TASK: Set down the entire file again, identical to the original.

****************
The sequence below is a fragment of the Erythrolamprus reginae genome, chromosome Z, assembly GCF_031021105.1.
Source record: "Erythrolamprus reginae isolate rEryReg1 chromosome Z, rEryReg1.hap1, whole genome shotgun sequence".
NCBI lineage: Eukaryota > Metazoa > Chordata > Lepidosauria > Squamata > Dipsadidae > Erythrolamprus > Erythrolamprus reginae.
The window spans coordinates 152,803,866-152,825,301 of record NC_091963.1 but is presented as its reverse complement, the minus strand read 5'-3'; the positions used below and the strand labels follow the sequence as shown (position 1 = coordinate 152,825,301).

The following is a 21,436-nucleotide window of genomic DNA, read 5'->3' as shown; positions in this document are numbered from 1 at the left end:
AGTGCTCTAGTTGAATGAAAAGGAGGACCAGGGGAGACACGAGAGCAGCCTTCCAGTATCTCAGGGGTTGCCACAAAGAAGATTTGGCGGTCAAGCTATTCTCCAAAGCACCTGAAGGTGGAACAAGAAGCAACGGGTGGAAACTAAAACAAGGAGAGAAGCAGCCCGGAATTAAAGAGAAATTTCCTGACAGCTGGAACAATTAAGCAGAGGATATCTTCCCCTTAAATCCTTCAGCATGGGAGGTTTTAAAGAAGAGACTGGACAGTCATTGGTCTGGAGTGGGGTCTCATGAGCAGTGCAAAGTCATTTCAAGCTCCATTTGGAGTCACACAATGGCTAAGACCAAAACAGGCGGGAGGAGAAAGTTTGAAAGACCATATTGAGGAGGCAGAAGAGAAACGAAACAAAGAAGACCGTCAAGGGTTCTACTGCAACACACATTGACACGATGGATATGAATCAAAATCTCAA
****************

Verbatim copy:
The sequence below is a fragment of the Erythrolamprus reginae genome, chromosome Z, assembly GCF_031021105.1.
Source record: "Erythrolamprus reginae isolate rEryReg1 chromosome Z, rEryReg1.hap1, whole genome shotgun sequence".
NCBI lineage: Eukaryota > Metazoa > Chordata > Lepidosauria > Squamata > Dipsadidae > Erythrolamprus > Erythrolamprus reginae.
The window spans coordinates 152,803,866-152,825,301 of record NC_091963.1 but is presented as its reverse complement, the minus strand read 5'-3'; the positions used below and the strand labels follow the sequence as shown (position 1 = coordinate 152,825,301).

The following is a 21,436-nucleotide window of genomic DNA, read 5'->3' as shown; positions in this document are numbered from 1 at the left end:
AGTGCTCTAGTTGAATGAAAAGGAGGACCAGGGGAGACACGAGAGCAGCCTTCCAGTATCTCAGGGGTTGCCACAAAGAAGATTTGGCGGTCAAGCTATTCTCCAAAGCACCTGAAGGTGGAACAAGAAGCAACGGGTGGAAACTAAAACAAGGAGAGAAGCAGCCCGGAATTAAAGAGAAATTTCCTGACAGCTGGAACAATTAAGCAGAGGATATCTTCCCCTTAAATCCTTCAGCATGGGAGGTTTTAAAGAAGAGACTGGACAGTCATTGGTCTGGAGTGGGGTCTCATGAGCAGTGCAAAGTCATTTCAAGCTCCATTTGGAGTCACACAATGGCTAAGACCAAAACAGGCGGGAGGAGAAAGTTTGAAAGACCATATTGAGGAGGCAGAAGAGAAACGAAACAAAGAAGACCGTCAAGGGTTCTACTGCAACACACATTGACACGATGGATATGAATCAAAATCTCAA